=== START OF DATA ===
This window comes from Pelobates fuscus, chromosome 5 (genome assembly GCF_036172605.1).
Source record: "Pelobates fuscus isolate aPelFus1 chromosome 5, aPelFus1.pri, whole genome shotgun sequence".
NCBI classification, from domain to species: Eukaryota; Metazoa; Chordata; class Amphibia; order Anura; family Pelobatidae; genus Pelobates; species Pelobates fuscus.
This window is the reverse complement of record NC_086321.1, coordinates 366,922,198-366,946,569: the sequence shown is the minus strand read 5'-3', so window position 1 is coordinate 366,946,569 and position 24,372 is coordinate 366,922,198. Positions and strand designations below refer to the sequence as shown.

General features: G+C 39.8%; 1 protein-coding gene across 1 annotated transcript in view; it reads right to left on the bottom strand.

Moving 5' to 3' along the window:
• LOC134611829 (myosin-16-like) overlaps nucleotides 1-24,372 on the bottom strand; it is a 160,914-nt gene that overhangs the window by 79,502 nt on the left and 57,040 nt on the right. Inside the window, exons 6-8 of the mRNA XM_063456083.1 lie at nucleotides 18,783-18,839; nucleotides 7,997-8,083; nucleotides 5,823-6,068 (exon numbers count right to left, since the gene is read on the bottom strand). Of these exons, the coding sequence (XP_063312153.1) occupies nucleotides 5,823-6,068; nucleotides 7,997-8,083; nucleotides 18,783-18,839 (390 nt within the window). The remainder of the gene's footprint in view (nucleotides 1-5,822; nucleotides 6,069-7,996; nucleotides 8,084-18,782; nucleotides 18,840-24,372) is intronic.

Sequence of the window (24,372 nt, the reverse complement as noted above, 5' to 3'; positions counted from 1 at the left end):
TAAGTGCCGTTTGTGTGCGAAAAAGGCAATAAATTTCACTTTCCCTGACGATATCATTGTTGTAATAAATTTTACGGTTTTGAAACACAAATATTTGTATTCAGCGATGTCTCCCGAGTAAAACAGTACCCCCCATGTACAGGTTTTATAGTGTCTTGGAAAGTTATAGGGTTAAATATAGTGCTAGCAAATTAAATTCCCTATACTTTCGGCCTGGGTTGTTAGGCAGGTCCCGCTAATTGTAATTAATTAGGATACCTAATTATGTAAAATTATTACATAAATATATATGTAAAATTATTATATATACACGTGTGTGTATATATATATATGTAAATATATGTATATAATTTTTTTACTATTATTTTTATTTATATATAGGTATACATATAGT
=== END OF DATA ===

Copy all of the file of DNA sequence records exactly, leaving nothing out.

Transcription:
This window comes from Pelobates fuscus, chromosome 5 (genome assembly GCF_036172605.1).
Source record: "Pelobates fuscus isolate aPelFus1 chromosome 5, aPelFus1.pri, whole genome shotgun sequence".
NCBI classification, from domain to species: Eukaryota; Metazoa; Chordata; class Amphibia; order Anura; family Pelobatidae; genus Pelobates; species Pelobates fuscus.
This window is the reverse complement of record NC_086321.1, coordinates 366,922,198-366,946,569: the sequence shown is the minus strand read 5'-3', so window position 1 is coordinate 366,946,569 and position 24,372 is coordinate 366,922,198. Positions and strand designations below refer to the sequence as shown.

General features: G+C 39.8%; 1 protein-coding gene across 1 annotated transcript in view; it reads right to left on the bottom strand.

Moving 5' to 3' along the window:
• LOC134611829 (myosin-16-like) overlaps nucleotides 1-24,372 on the bottom strand; it is a 160,914-nt gene that overhangs the window by 79,502 nt on the left and 57,040 nt on the right. Inside the window, exons 6-8 of the mRNA XM_063456083.1 lie at nucleotides 18,783-18,839; nucleotides 7,997-8,083; nucleotides 5,823-6,068 (exon numbers count right to left, since the gene is read on the bottom strand). Of these exons, the coding sequence (XP_063312153.1) occupies nucleotides 5,823-6,068; nucleotides 7,997-8,083; nucleotides 18,783-18,839 (390 nt within the window). The remainder of the gene's footprint in view (nucleotides 1-5,822; nucleotides 6,069-7,996; nucleotides 8,084-18,782; nucleotides 18,840-24,372) is intronic.

Sequence of the window (24,372 nt, the reverse complement as noted above, 5' to 3'; positions counted from 1 at the left end):
TAAGTGCCGTTTGTGTGCGAAAAAGGCAATAAATTTCACTTTCCCTGACGATATCATTGTTGTAATAAATTTTACGGTTTTGAAACACAAATATTTGTATTCAGCGATGTCTCCCGAGTAAAACAGTACCCCCCATGTACAGGTTTTATAGTGTCTTGGAAAGTTATAGGGTTAAATATAGTGCTAGCAAATTAAATTCCCTATACTTTCGGCCTGGGTTGTTAGGCAGGTCCCGCTAATTGTAATTAATTAGGATACCTAATTATGTAAAATTATTACATAAATATATATGTAAAATTATTATATATACACGTGTGTGTATATATATATATGTAAATATATGTATATAATTTTTTTACTATTATTTTTATTTATATATAGGTATACATATAGT